Medical teams working in remote areas to help people victim of politically generated famine


As George Clooney campaigns against the atrocities being committed in Sudan, Unreported World – a critically acclaimed Channel 4 foreign affairs series – has filmed extensive documentary footage from the war zone.

“At the heart of the war in Sudan’s Nuba Mountains is a hospital, the Mother of Mercy at Gidel. It’s the place where you can observe the extremes of human good and human evil” reports Aidan Hartley, in his ground breaking documentary footage which I recommend everyone to watch, and unless something is done quickly the horn of Africa faces another terrible man-made famine. Politically generated famine has put the lives of these people living in the Nuba Mountains under extra-ordinary living conditions, and though the International Community has indicted President Al Bashir and his accomplices as War Criminals, this has come short compared to the atrocities these people are going through.

Watch: Unreported World – Series 2012 – Episode 1 – Terror in Sudan – Channel 4.

I really felt ashamed to witness someone who is in a position to serve his nation will have this inhumane policy to wipe them out: As he unleashed terror last year, Bashir declared: “There will be no time to speak of diversity of culture and ethnicity… Islam [will be] the official religion and Arabic the official language… we will force them back into the mountains and starve them.”

Nuba Mountains, located under South Kordofan region, is close to the newly independent nation of South Sudan.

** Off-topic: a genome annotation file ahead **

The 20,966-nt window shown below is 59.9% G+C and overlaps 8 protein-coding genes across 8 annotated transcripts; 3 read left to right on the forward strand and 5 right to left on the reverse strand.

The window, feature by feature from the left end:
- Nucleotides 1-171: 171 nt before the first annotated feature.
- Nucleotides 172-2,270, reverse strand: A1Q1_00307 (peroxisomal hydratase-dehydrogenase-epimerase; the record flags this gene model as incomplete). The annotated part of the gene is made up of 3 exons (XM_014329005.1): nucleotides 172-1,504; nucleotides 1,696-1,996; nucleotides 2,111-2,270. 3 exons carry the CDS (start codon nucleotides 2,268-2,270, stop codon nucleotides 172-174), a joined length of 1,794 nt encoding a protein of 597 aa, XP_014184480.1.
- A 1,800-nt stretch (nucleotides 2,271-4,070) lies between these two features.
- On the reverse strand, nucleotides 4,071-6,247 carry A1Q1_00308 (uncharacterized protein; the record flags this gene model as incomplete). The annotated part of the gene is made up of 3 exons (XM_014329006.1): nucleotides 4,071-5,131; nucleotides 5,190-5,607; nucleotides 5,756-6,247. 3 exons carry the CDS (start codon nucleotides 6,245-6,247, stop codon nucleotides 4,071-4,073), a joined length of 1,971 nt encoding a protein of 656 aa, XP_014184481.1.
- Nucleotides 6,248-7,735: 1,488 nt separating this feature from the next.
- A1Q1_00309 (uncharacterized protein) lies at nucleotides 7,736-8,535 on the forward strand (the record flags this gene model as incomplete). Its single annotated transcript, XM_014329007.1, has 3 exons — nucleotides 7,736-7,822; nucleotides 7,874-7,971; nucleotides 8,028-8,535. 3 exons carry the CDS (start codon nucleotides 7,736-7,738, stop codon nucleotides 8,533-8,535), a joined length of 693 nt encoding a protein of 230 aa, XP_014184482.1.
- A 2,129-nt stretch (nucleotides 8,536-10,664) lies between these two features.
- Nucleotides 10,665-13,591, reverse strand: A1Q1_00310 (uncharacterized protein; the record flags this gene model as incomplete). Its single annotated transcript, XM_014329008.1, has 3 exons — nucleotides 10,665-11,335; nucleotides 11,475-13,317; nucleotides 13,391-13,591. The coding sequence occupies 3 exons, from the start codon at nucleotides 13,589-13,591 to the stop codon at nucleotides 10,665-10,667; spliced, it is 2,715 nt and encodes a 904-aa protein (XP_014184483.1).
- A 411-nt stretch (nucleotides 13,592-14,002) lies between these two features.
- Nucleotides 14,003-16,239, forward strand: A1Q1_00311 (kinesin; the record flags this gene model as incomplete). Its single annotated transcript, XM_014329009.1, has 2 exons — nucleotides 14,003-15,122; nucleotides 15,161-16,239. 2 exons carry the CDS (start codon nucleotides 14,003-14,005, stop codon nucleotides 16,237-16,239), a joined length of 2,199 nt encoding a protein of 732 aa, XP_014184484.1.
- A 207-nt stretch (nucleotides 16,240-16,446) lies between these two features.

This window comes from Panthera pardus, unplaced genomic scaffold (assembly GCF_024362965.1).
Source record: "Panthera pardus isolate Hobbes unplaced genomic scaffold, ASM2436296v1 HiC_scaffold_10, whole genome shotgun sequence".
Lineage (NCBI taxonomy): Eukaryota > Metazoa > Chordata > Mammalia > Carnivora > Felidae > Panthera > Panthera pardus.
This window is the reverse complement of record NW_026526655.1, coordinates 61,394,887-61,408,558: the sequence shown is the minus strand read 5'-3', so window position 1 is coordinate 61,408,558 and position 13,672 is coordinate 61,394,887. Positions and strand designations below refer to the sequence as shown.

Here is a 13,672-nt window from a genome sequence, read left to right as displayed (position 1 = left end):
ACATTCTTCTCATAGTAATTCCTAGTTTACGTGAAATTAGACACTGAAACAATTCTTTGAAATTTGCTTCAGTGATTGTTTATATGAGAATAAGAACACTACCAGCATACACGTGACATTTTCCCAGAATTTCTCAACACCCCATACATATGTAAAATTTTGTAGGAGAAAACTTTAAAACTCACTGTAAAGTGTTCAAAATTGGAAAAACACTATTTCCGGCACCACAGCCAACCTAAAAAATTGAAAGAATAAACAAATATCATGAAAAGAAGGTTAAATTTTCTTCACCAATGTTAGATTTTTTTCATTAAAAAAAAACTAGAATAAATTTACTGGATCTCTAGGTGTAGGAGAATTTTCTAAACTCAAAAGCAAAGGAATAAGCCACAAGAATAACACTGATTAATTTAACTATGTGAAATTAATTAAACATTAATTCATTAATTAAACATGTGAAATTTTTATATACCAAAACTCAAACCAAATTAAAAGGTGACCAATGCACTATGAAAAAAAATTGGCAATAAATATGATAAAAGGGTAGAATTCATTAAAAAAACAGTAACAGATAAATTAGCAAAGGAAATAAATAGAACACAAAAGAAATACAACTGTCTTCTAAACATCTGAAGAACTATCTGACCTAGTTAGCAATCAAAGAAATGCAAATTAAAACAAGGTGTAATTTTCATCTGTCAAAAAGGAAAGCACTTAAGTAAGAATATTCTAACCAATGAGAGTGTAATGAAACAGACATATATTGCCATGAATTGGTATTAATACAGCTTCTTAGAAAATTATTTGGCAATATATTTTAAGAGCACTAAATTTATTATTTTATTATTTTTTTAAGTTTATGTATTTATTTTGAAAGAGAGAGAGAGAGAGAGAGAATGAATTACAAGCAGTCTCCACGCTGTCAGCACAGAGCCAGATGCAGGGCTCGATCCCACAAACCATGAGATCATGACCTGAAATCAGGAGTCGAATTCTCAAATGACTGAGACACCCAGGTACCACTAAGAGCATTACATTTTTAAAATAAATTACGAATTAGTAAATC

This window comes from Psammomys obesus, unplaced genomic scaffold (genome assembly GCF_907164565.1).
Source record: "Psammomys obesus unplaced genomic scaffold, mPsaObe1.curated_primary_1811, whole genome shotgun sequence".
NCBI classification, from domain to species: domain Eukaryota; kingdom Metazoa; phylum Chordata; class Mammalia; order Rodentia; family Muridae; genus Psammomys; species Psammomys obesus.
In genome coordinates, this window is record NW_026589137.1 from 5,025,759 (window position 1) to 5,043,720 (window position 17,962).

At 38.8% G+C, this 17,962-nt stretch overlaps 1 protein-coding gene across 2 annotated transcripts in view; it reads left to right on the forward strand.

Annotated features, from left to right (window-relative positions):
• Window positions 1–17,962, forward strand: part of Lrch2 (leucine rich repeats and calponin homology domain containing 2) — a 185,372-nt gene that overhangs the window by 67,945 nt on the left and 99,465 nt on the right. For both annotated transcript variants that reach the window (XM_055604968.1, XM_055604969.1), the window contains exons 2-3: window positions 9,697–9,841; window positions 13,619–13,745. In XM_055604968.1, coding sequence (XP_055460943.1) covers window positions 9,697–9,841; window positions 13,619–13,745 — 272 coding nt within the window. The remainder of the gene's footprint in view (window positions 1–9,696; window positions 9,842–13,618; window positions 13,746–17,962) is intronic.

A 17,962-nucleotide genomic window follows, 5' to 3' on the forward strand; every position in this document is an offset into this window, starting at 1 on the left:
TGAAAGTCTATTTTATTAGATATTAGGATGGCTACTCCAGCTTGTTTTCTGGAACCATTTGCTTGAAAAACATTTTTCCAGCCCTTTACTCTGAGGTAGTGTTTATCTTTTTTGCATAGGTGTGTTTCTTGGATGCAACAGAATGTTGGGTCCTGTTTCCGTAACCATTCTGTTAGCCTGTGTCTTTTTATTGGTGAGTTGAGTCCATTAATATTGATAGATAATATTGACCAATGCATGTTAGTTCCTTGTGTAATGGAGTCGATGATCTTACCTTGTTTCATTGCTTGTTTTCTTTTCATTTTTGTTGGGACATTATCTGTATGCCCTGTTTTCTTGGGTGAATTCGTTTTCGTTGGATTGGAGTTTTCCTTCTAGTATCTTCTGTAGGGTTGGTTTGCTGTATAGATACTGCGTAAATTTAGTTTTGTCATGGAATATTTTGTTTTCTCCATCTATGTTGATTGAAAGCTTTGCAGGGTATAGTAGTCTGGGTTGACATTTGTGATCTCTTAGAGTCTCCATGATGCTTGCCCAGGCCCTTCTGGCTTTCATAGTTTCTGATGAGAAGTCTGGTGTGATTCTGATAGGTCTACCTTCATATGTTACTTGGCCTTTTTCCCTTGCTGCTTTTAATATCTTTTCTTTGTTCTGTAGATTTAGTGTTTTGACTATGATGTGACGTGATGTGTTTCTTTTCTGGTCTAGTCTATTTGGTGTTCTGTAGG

But inside this inhumanity lies an unbelievable work being done by foreign and local medical teams, putting their lives at risk. As the reporter spoke about it, “I will never forget the hospital at Gidel. This is the only place where the Nuba can get proper medical treatment. Out in the rural clinics we witnessed doctors performing operations without anaesthetics, disinfectants or anti-biotics – they must use salt and water and traditional herbs to heal and clean war wounds.”

What would it look like to work in a region hit by humanitarian crisis? Though infinitely rewarding, the things volunteer medical teams have to keep up with is beyond comprehension.

But medical supplies at Gidel run short too. Earlier this year they had 100 kids admitted in the children’s ward with malaria and they literally ran out of drugs. All the medicines and supplies for Gidel must come from Nairobi in Kenya, which is thousands of miles to the south. Deploying the same horrible tactics they did in Darfur, President Bashir’s forces have besieged rebel areas in the Nuba Mountains where civilians are trapped – and that means they have stopped all supplies getting through. Instead, Gidel’s medicines have to be flown from Kenya, which is thousands of kilometres to the south, and then one of the priests must brave the one rebel-held track to the South Sudan frontier to collect supplies from an airstrip – running the gauntlet of air raids and ambushes.

It’s incredible what Dr. Catena and his staff have been able to do to save lives. But the hospital refrigerator has broken; there’s almost no fuel to run the generators; there’s no x-ray or other basic equipment. And now patients refuse to leave the hospital when they are discharged because they say government militias on horseback come and burn down their villages and rape and kill – or aircraft have bombarded their homes – or the paths to their fields and wells are sown with cluster bomb explosives or land mines.

A shanty of tents and makeshift shelters is growing around the edges of the hospital compound – and Sister Angelina must find food for them all. Food prices in the market have risen by six times since the siege began and sometimes the supplies are not available for any price. The government’s stated aim is to starve the Nuba into submission. Somehow, Sister Angelina has managed to keep the food coming, but she does not know how long they can keep this up and how many more mouths there will be to feed as the famine and the war worsen.

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